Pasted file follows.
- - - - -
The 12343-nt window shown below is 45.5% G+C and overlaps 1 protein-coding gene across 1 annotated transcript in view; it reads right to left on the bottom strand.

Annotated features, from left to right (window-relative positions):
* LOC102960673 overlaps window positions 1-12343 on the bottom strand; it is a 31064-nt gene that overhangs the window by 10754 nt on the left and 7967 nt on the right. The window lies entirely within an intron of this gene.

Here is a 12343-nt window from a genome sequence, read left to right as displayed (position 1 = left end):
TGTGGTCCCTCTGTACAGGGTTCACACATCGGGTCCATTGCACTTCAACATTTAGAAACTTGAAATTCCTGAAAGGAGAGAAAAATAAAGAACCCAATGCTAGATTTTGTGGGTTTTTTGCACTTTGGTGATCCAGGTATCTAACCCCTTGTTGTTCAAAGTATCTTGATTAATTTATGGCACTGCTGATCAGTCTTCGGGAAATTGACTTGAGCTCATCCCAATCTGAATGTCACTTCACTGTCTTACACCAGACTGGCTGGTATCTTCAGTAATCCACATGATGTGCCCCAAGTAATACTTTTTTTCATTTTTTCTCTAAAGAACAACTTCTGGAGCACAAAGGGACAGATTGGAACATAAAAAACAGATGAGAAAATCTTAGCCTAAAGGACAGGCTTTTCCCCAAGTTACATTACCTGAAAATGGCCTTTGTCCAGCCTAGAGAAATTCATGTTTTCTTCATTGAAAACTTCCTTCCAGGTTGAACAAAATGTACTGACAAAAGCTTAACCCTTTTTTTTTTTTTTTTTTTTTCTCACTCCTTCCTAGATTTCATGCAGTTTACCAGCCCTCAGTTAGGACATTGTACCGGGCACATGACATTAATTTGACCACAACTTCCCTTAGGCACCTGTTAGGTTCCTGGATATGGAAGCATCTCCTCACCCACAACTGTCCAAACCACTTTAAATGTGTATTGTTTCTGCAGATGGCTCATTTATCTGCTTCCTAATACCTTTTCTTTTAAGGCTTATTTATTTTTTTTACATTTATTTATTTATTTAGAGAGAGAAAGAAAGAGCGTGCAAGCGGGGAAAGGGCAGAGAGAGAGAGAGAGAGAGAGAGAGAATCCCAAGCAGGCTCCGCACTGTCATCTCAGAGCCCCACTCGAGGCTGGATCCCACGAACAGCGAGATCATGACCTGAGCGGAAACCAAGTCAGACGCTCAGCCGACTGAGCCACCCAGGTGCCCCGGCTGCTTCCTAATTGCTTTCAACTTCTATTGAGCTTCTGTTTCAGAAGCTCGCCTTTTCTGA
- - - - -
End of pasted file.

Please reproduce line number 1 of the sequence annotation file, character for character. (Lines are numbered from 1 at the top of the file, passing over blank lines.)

The 12343-nt window shown below is 45.5% G+C and overlaps 1 protein-coding gene across 1 annotated transcript in view; it reads right to left on the bottom strand.